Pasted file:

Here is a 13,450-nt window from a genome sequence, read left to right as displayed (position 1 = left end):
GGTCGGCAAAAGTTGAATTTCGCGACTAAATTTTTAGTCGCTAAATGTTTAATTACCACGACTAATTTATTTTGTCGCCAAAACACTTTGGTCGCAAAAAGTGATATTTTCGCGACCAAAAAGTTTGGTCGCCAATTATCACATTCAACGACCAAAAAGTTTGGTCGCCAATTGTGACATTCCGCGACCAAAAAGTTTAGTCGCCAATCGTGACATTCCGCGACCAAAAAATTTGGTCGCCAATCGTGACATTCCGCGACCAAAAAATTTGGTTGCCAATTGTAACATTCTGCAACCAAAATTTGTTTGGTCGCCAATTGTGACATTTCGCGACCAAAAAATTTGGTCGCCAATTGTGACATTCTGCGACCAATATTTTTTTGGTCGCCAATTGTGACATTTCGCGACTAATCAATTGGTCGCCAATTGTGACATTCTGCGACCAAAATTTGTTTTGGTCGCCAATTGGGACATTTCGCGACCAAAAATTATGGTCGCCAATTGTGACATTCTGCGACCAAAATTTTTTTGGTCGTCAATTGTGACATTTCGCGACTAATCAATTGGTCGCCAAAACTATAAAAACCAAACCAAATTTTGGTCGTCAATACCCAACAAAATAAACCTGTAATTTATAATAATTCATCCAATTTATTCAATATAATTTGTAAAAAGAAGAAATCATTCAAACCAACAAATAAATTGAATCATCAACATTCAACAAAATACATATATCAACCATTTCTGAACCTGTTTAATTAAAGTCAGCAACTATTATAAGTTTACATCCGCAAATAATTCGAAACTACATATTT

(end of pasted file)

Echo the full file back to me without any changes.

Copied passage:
Here is a 13,450-nt window from a genome sequence, read left to right as displayed (position 1 = left end):
GGTCGGCAAAAGTTGAATTTCGCGACTAAATTTTTAGTCGCTAAATGTTTAATTACCACGACTAATTTATTTTGTCGCCAAAACACTTTGGTCGCAAAAAGTGATATTTTCGCGACCAAAAAGTTTGGTCGCCAATTATCACATTCAACGACCAAAAAGTTTGGTCGCCAATTGTGACATTCCGCGACCAAAAAGTTTAGTCGCCAATCGTGACATTCCGCGACCAAAAAATTTGGTCGCCAATCGTGACATTCCGCGACCAAAAAATTTGGTTGCCAATTGTAACATTCTGCAACCAAAATTTGTTTGGTCGCCAATTGTGACATTTCGCGACCAAAAAATTTGGTCGCCAATTGTGACATTCTGCGACCAATATTTTTTTGGTCGCCAATTGTGACATTTCGCGACTAATCAATTGGTCGCCAATTGTGACATTCTGCGACCAAAATTTGTTTTGGTCGCCAATTGGGACATTTCGCGACCAAAAATTATGGTCGCCAATTGTGACATTCTGCGACCAAAATTTTTTTGGTCGTCAATTGTGACATTTCGCGACTAATCAATTGGTCGCCAAAACTATAAAAACCAAACCAAATTTTGGTCGTCAATACCCAACAAAATAAACCTGTAATTTATAATAATTCATCCAATTTATTCAATATAATTTGTAAAAAGAAGAAATCATTCAAACCAACAAATAAATTGAATCATCAACATTCAACAAAATACATATATCAACCATTTCTGAACCTGTTTAATTAAAGTCAGCAACTATTATAAGTTTACATCCGCAAATAATTCGAAACTACATATTT